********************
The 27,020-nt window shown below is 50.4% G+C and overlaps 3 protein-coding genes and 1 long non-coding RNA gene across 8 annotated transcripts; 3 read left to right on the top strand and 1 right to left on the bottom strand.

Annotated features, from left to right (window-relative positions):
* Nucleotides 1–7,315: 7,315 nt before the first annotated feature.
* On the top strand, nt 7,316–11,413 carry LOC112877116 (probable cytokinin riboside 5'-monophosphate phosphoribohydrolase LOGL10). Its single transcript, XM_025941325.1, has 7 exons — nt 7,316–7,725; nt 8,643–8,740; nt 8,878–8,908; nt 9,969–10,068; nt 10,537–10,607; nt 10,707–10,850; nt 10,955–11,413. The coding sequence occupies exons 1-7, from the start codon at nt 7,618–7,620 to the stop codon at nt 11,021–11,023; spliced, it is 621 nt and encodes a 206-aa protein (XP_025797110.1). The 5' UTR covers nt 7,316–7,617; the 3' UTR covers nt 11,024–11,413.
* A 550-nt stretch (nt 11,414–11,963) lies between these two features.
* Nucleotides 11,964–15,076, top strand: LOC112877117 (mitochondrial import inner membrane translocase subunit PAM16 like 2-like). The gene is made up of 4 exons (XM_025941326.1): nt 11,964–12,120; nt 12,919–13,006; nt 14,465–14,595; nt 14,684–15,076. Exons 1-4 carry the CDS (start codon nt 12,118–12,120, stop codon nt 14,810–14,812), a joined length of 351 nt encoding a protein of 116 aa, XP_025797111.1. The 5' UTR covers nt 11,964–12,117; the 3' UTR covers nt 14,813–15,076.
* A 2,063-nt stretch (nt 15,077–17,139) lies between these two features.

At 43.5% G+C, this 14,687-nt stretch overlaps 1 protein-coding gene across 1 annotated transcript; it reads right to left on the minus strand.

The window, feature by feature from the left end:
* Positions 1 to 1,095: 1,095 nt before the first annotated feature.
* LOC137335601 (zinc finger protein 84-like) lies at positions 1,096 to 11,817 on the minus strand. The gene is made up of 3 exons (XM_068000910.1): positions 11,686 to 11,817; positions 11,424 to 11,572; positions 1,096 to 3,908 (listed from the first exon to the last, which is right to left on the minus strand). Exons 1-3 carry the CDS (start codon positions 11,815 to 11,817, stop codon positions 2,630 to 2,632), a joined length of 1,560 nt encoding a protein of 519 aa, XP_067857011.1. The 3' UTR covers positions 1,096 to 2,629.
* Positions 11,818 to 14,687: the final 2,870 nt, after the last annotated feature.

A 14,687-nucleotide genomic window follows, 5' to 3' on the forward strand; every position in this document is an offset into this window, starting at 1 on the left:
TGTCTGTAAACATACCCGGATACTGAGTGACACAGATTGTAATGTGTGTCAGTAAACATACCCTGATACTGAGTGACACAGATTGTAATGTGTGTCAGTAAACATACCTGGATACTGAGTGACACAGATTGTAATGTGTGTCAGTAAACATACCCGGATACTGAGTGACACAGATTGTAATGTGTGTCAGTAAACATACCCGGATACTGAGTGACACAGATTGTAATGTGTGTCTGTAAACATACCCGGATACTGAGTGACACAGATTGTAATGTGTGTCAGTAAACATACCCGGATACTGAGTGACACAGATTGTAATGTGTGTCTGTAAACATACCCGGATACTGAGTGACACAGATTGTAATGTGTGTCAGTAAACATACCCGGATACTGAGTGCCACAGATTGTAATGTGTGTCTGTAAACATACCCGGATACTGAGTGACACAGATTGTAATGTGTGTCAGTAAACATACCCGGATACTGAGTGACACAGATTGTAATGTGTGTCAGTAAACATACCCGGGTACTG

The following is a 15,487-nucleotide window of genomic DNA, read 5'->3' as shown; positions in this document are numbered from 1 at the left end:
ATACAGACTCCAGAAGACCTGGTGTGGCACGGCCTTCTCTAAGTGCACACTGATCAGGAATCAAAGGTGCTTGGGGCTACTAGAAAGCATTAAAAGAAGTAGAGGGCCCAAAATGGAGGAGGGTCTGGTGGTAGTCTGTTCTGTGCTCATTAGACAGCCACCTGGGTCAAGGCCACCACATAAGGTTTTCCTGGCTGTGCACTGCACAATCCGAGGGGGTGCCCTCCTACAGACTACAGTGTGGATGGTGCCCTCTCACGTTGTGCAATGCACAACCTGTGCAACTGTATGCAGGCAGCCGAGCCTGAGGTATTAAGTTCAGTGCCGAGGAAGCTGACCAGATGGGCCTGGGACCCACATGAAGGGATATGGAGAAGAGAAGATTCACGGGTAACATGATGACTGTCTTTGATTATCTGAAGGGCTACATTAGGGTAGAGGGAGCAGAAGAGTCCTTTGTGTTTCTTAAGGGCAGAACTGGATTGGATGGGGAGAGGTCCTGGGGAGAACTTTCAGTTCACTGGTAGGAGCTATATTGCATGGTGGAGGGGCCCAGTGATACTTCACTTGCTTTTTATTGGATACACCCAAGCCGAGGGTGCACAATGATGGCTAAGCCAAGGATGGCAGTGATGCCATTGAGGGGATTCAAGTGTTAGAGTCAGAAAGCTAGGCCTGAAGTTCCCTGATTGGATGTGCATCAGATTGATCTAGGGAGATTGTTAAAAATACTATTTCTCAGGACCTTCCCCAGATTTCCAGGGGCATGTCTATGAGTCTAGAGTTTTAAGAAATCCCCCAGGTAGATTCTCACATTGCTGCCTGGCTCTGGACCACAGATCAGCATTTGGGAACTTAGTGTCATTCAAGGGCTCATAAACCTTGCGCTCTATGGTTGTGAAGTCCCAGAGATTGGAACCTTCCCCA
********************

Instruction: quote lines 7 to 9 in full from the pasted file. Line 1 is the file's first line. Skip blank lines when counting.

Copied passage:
* A 2,063-nt stretch (nt 15,077–17,139) lies between these two features.

At 43.5% G+C, this 14,687-nt stretch overlaps 1 protein-coding gene across 1 annotated transcript; it reads right to left on the minus strand.

The window, feature by feature from the left end: